So the Christian continues to work, even after his conversion to Christ. For in the Great Commission, Christ has enjoined the Christian to do "all things" (including labor) to the glory of God (Matt. 28:19; cf. I Cor. 10:31). So "man goes forth unto his work and to his labor until the evening."'86 The true Christian labors, sleeps, and rises, night and day137 in a decent and orderly fashion,'38 always abounding in his many-sided work for the Lord, knowing that this labor in the Lord is never in vain,139 never growing weary of doing good, working with quietness, eating his own (not the commune's!) bread, chastising busybodies and "won't works," and (contrary to socialism!) refusing to feed all (able-bodied) persons who refuse to work,'40 and persuading each to utilize to the full his own God-given gift(s) to the glory of God and for the true benefit of man,141 until even the kings of the earth bring their glory and honor int&the service of the kingdom of God.142
For the Christian not only works six days and rests on the seventh day from his labors, as God did from His. He also labors to enter into that very rest of the Triune God, the rest that remains for the people of God,'43 knowing that those who die in the Lord will thereby rest from their earthly labors, which, however, having everlasting value, will follow them into glory,144 where they will serve God night and day without ceasing in heaven,145 and for ever thereafter on the new earth,146 where each will be rewarded according to his own works,147 and not irrespective of his own works, as in esehatological "communism" a Ia Karl Marx! 148
So then, the Christian esehatology of labor is diametrically opposed to the communist view. Communist esehatology would socialize labor,149 but Christianity would promote it especially on the basis of individual accountability.'491 Communist esehatology would abolish the division of labor,150 but Christianity (though subject to its progressive amelioratory tendency) would preserve it.150a Communist esehatology would subject labor to centralistic state control,151 but Christianity would especially entrust it to private control1511 and at the local level.'52 Communist eschatology would achieve unpaid labor,1521 but Christianity teaches that the laborer is worthy of his hire.153 Communist esehatology sees no need for the weekly sabbath as an end to labor,'54 but Christianity regards the weekly sabbath as an indispensable complement thereto and a sign of its godly nature.'55 In communist esehatology, it is society that seeks to determine the extent of the reasonable needs of the workers;156 but in Christianity, this is determined by God'57 operating through advancement opportunities157~ in a free society with a free labor market.158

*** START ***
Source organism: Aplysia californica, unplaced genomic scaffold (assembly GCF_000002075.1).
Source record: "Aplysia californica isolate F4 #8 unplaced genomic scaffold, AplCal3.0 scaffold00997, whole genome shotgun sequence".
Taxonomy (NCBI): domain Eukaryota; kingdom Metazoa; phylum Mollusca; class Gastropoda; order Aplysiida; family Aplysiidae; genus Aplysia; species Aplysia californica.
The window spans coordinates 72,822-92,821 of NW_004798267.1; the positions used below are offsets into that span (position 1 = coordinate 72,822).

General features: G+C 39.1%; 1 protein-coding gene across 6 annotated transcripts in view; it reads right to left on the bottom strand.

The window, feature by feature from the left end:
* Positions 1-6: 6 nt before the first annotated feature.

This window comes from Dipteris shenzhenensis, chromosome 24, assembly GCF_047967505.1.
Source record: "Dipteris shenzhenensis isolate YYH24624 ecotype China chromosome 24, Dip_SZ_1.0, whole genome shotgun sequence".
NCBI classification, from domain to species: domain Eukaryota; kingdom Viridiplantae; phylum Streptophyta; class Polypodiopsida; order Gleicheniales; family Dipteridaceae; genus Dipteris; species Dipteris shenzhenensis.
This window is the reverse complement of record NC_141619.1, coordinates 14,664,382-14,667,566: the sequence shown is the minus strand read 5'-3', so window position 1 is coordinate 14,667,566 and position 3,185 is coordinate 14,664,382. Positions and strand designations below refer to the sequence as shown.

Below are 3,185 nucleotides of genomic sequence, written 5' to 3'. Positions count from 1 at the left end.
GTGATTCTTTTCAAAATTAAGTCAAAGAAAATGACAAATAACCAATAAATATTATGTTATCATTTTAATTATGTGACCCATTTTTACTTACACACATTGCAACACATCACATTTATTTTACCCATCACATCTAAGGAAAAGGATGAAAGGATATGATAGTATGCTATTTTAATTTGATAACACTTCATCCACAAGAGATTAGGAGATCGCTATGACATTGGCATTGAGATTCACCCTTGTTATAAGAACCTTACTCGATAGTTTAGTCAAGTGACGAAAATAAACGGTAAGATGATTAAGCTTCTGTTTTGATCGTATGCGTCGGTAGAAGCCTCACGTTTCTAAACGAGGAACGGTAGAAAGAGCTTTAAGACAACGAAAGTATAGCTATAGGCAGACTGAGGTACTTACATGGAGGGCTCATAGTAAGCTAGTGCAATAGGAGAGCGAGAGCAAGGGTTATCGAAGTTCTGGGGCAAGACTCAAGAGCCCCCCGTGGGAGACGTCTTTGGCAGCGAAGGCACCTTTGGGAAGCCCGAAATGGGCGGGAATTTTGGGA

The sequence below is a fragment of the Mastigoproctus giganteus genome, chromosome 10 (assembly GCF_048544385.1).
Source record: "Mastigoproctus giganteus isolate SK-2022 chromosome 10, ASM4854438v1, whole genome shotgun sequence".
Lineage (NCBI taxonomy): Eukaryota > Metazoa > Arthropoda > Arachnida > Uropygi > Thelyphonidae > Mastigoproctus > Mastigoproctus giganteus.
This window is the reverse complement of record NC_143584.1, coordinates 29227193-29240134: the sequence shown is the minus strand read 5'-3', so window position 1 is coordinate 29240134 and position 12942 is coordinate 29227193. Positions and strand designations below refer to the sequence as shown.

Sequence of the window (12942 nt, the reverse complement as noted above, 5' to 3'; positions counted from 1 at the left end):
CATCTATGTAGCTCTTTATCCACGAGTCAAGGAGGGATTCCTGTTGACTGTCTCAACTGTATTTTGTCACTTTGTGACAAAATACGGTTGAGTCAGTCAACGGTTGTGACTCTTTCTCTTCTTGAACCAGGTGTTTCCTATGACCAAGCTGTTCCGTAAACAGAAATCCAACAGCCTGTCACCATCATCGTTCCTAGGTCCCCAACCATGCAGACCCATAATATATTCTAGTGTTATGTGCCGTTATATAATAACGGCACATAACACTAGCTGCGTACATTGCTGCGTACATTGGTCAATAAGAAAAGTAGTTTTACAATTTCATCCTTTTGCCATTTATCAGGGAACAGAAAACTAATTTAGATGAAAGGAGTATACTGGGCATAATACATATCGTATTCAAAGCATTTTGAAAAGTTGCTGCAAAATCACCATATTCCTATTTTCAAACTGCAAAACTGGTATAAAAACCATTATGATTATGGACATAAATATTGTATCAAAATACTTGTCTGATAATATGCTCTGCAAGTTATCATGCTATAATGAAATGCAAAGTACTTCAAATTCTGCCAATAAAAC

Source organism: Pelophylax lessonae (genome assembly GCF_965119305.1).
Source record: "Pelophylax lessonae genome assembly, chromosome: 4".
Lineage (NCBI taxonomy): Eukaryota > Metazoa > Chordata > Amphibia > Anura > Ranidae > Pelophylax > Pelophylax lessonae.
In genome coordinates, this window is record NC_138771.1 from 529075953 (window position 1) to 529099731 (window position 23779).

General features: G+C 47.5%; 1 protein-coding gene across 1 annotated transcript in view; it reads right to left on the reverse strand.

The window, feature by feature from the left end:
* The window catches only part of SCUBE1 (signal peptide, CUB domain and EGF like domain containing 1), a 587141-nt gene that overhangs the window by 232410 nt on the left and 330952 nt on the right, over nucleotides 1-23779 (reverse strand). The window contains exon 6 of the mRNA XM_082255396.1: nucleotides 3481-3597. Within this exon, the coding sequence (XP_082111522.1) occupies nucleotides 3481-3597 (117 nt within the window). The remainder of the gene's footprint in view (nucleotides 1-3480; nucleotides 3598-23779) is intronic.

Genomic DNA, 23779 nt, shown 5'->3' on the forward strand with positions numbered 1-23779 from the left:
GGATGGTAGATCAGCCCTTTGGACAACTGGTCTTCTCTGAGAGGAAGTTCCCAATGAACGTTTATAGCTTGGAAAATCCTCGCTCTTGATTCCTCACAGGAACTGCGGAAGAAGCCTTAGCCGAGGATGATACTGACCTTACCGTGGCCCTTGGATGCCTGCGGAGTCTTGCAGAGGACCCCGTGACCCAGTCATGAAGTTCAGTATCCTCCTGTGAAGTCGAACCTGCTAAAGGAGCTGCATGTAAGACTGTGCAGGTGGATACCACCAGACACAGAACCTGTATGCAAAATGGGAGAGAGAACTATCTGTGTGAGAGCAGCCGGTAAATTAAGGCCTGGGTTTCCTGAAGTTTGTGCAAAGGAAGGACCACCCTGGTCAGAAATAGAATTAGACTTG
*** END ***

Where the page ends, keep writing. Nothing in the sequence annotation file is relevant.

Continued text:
Such are the Christian views of labor, and the true Christian will invariably seek to promote them and eschatologically expand thcir application.'59
In this critique of the Marxist doctrine of labor, we first admitted that Marx and Engels and Lenin had largely mutually consistent views on this matter, and then we gave them full credit for having discovered certain true states of affairs, such as: the vital importance, premeditated character, socio-economic implications, and especially the essentially human nature of labor; the importance of tools in the labor process; the fact of friction in labor relations; and the universal desire to improve labor relationships by extensive electrificatiop and automation in industry and by trying to make labor joyful and interesting and balanced.
Secondly, however, we had to draw attention to certain theoretical contradictions in the communist doctrine of labor, such as: the tension between the social and the individual character of labor; the essentially "voluntary" nature of subbotnik labor, or not; the justifiability of the use of competitive labor, or not; the value and role of the intelligentsia in communist labor; and the relationship between local and national labor organizations.